19. 2 points
    Bluecoats were selling some pretty sweet varsity style jackets for $84. I passed partly because it might have been mistaken for a member jacket (even though they look completely different). Also, $84.
  20. 2 points
    I bought a Cadets2 zip up hoodie in ‘15. I guess it’s a collectors item now. I’m keeping it.
  21. 2 points
    My first show there was 1984. I leaned over to my father and said "I'm going to do that." I think he replied something along the lines of "Then you best get busy." I went to my first audition camp in 1986 and marched my rookie year in 1987. We share a similar experience and I would agree...don't change a thing. What I don't like, I'll find a way to find the good in.
  22. 2 points
    Very true Mike. But Star also had the best model for drum corps that could have existed at the time. They were already sustaining the corps with revenue from Star Tours. I don't think anyone would argue that Bill made Star possible with his financial clout...but also with the model he created. ####### brilliant if you ask me. Raising money is always the elephant in the room. I know some corps can manage the bingo gig. BD set themselves up for success by cashing in on their status as a world champion group over and over again. Camps, secondary companies and performance groups, etc etc etc. The key to both Star and BD is that they have run their corps LIKE A BUSINESS rather than like a niche activity.
  23. 2 points
    Get the three Essentials Collections Blu-ray’s, they are worth it.
  24. 2 points
    Also interesting to see old DCP member names that don't post anymore. Lots of talk about big changes ahead and ahead and ahead... Even a stopped clock is right twice a day.
  25. 2 points
    https://bluedevils.org/programs/a-corps/about/https://bluedevils.org/programs/a-corps/about/ The photo in the upper right corner might offer a little perspective. There was no silver spoon. Their success has been earned, not gifted, just like all the other corps on the field these days.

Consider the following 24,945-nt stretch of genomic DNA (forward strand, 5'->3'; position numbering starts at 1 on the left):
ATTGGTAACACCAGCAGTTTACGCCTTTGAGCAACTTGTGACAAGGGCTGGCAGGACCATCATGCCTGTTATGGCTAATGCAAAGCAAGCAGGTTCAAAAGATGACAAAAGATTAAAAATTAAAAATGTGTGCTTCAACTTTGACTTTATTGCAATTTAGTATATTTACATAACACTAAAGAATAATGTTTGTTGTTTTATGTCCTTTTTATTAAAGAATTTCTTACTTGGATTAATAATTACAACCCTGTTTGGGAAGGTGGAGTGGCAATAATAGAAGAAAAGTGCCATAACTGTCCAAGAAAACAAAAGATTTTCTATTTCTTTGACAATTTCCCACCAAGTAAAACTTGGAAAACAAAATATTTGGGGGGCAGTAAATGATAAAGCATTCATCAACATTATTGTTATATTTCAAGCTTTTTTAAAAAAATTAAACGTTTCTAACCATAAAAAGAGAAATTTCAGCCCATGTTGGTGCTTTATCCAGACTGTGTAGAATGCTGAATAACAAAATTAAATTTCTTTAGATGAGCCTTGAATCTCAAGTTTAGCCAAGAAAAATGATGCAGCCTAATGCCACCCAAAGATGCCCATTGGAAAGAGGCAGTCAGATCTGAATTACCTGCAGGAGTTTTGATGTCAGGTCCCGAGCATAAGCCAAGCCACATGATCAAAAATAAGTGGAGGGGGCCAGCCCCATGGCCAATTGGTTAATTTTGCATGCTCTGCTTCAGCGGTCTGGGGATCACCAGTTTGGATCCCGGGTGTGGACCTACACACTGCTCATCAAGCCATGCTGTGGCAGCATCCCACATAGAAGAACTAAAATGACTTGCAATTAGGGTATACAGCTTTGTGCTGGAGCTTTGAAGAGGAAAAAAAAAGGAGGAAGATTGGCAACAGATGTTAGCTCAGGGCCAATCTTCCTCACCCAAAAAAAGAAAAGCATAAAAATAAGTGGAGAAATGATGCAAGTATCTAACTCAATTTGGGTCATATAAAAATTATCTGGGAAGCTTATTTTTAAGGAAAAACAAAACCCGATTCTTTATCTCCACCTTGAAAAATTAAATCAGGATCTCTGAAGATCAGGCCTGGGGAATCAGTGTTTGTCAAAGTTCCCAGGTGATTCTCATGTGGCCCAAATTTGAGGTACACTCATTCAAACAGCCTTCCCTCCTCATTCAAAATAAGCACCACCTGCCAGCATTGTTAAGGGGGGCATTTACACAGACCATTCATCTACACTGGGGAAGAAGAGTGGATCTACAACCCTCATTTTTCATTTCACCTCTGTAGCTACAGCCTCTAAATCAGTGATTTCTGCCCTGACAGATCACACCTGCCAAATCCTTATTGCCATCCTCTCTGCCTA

26. 2 points
    Pretty much agree with the Bluecoats, Cavies and Devils. Always seem to enjoy Crown's brass book. But all these dark, angry shows disturb me. What is the activity so mad at and why are we teaching the young people to emote hatred and anger? There is so much to celebrate in life that only music can foster the emotions of a positive future and happiness. Anger is such a base emotion I see no reason to continue teaching it. I for one see no gratification in paying serious money to watch perhaps the most talented young people out there snarling at me.
  27. 2 points
    Cadets have handled things the right way since everything came to light. Could that statement come with an asterisk in hindsight? Sure. There wasn't precedent for what happened or how to handle it. It's like being a parent. You can always look back at specific things and probably find a better solution to things. But overall, I think they did a pretty good job at doing what they had to do this year which is moving forward. It's going to take years to rebuild. The first job when a warship is damaged is to get it back to port and make it safe to sail...not to make it pretty again. Give Cadets time. I've never been one to say "I love the Cadets" including when I was marching corps. But man you gotta give them props for moving the needle in the best direction they could.
  28. 2 points
    Dare I say that the Cadets are the cradle of drum corps from the ‘80’s, ‘90’s, and early 2000’s. Look at all the people who wore maroon and gold who are innovating in the activity today. It’s amazing to think about.
  29. 2 points
    Played pipe band for 10 years. Can’t wait to hear them with shotgun mics. Mike
  30. 2 points
    Ya! Let's go back to color guard doing nothing but drop spins. It's oh so entertaining. If you don't like guard integration, might I suggest getting your music heavy fix from a symphony, jazz group, or rock show.
  31. 2 points
    been building this way for a while
  32. 2 points
    You sir, or madam, win the grand prize. I've been thinking the same thing for some time, but just haven't had the energy to participate in the debate that is sure to follow.
  33. 1 point